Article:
Malcolm III., better known in history by the name of Malcolm Ceanmore, or great head, vindicated his claim to the vacant throne, and was crowned at Scone, 25th April, 1057. His first care was to recompense those who had assisted him in obtaining the sovereignty, and it is said that he created new titles of honour, by substituting earls for thanes; but this has been disputed, and there are really no data from which a certain conclusion can be drawn. 

   In the year 1059 Malcolm paid a visit to Edward the Confessor, during whose reign he lived on amicable terms with the English; but after the death of that monarch he made a hostile incursion into Northumberland, and wasted the country. He even violated the peace of St. Cuthbert in Holy Island. 

   William, Duke of Normandy, having overcome Harold in the battle of Hastings, on the 14th October, 1066, Edgar Ætheling saw no hopes of obtaining the crown, and left England along with his mother and sisters, and sought refuge in Scotland. Malcolm, on hearing of the distress of the illustrious strangers, left his royal palace at Dunfermline to meet them, and invited them to Dunfermline, where they were hospitably entertained. Margaret, one of Edgar’s sisters, was a princess of great virtues and accomplishments; and she at once won the heart of Malcolm. 

   The offer of his hand was accepted, and their nuptials were celebrated with great solemnity and splendour. This queen was a blessing to the king and to the nation, and appears to have well merited the appellation of Saint. There are few females in history who can be compared with Queen Margaret. 

   It is quite unnecessary, and apart from the object of the present work, to enter into any details of the wars between Malcolm and William the Conqueror, and Wiliam Rufus. Suffice it to say that both Malcolm and his eldest son Edward were slain in a battle on the Alne, on the 13th November, 1093, after a reign of thirty-six years. Queen Margaret, who was on her death-bed when this catastrophe occurred, died shortly after she received the intelligence with great composure and resignation to the will of God. Malcolm had six sons, viz., Edward, who was killed along with his father, Edmund, Edgar, Ethelred, Alexander, and David, and two daughters, Maud, who was married to Henry I. of England, and Mary, who married Eustache, Count of Boulogne. Of the sons, Edgar, Alexander, and David, successively came to the crown.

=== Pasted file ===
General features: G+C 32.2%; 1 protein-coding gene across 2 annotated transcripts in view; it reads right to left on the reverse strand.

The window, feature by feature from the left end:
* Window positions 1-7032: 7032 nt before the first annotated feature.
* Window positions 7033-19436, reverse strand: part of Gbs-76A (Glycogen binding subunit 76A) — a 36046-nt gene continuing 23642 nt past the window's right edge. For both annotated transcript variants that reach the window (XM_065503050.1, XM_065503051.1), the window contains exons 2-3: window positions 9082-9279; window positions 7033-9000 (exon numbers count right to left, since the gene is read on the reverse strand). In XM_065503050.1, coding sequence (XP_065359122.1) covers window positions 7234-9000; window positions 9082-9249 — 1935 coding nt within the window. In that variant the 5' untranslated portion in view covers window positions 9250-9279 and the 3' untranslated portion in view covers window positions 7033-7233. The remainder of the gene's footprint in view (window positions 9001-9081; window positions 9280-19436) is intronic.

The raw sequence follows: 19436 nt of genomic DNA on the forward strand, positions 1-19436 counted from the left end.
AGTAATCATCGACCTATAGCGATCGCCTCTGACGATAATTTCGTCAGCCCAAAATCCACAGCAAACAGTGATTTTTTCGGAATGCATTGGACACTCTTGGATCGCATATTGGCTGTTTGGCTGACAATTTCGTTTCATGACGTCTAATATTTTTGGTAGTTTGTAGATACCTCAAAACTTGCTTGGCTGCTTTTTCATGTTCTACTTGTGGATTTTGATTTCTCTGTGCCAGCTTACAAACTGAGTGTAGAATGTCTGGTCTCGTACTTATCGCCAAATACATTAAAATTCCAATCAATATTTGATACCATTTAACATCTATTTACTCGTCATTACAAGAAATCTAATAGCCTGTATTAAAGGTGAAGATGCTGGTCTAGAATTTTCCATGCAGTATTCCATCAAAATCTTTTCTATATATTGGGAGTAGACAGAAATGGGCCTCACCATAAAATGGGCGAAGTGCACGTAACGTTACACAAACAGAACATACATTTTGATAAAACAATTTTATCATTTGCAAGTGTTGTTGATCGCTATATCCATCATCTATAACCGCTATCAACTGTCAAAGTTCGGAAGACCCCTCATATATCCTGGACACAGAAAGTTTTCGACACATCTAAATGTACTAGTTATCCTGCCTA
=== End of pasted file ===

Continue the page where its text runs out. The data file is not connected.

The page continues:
Thorfinn, Earl of Orkney, died in 1064, and his extensive possessions in Scotland did not revert to his descendants, but to the native chiefs, who had had the original right to possess them. These chiefs appear to have been independent of the Scottish sovereign, and to have caused him no small amount of trouble. A considerable part of Malcolm’s reign was spent in endeavouring to bring them into subjection, and before his death he had the satisfaction of seeing the whole of Scotland, with perhaps the exception of Orkney, acknowledging him as sole monarch. The Norwegian conquest appears to have effected a most important change in the character of the population and language of the eastern lowlands of the north of Scotland. The original population must in some way have given way to a Norwegian one, and, whatever may have been the original language, we find after this one of a decidedly Teutonic character prevailing in this district, probably introduced along with the Norse population. “In the more mountainous and Highland districts, however, we are warranted in concluding that the effect must have been very different, and that the possession of the country by the Norwegians for thirty years could have exercised as little permanent influence on the population itself, as we are assured by the Saga it did upon the race of their chiefs. 

   “Previously to this conquest the northern Gaelic race possessed the whole of the north of Scotland, from the western to the eastern sea, and the general change produced by the conquest must have been, that the Gael were for the first time confined within those limits which they have never since exceeded, and that the eastern districts became inhabited by that Gothic race, who have also ever since possessed them.”9 

   On the demise of Malcolm, Donal-bane his brother assumed the government; but Duncan, the son of Malcolm, who had lived many years in England, and held a high military rank under William Rufus, invaded Scotland with a large army of English and Normans, and forced Donal to retire for safety to the Hebrides. Duncan, whom some writers suppose to have been a bastard, and others a legitimate son of Malcolm by a former wife, enjoyed the crown only six months, having been assassinated by Maolpeder, the Maormor of the Mearns, at Menteith, at the instigation, it is believed, of Donal. Duncan left, by his wife Ethreda, daughter of Gospatrick, a son, William, sometimes surnamed Fitz-Duncan. 

   Donal-bane again seized the sceptre, but he survived Duncan only two years. Edgar Ætheling having assembled an army in England, entered Scotland, and made Donal prisoner in an action which took place in September 1097. He was imprisoned by orders of Edgar, and died at Roscobie in Forfarshire, after having been deprived of his eyesight, according to the usual practice of the age. The series of the pure Scoto-Irish kings may be said to have ended with Donal-bane.